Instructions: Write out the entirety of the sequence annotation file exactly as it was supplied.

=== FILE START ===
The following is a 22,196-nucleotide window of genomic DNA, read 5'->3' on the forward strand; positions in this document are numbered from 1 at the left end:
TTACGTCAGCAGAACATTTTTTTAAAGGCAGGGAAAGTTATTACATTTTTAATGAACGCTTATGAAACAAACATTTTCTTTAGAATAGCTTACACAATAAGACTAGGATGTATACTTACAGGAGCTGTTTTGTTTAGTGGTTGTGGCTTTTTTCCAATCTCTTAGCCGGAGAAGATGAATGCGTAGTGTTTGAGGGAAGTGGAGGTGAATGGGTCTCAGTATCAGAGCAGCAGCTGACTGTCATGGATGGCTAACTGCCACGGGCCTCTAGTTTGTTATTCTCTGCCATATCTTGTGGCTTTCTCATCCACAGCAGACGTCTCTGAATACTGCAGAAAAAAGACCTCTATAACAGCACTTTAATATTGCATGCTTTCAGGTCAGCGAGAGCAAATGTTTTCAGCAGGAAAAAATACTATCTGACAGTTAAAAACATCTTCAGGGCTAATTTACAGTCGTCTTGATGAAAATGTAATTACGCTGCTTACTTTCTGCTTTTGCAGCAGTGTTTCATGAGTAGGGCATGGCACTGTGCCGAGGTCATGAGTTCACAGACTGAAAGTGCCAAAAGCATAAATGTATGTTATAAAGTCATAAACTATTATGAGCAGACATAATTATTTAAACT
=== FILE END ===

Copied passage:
The following is a 22,196-nucleotide window of genomic DNA, read 5'->3' on the forward strand; positions in this document are numbered from 1 at the left end:
TTACGTCAGCAGAACATTTTTTTAAAGGCAGGGAAAGTTATTACATTTTTAATGAACGCTTATGAAACAAACATTTTCTTTAGAATAGCTTACACAATAAGACTAGGATGTATACTTACAGGAGCTGTTTTGTTTAGTGGTTGTGGCTTTTTTCCAATCTCTTAGCCGGAGAAGATGAATGCGTAGTGTTTGAGGGAAGTGGAGGTGAATGGGTCTCAGTATCAGAGCAGCAGCTGACTGTCATGGATGGCTAACTGCCACGGGCCTCTAGTTTGTTATTCTCTGCCATATCTTGTGGCTTTCTCATCCACAGCAGACGTCTCTGAATACTGCAGAAAAAAGACCTCTATAACAGCACTTTAATATTGCATGCTTTCAGGTCAGCGAGAGCAAATGTTTTCAGCAGGAAAAAATACTATCTGACAGTTAAAAACATCTTCAGGGCTAATTTACAGTCGTCTTGATGAAAATGTAATTACGCTGCTTACTTTCTGCTTTTGCAGCAGTGTTTCATGAGTAGGGCATGGCACTGTGCCGAGGTCATGAGTTCACAGACTGAAAGTGCCAAAAGCATAAATGTATGTTATAAAGTCATAAACTATTATGAGCAGACATAATTATTTAAACT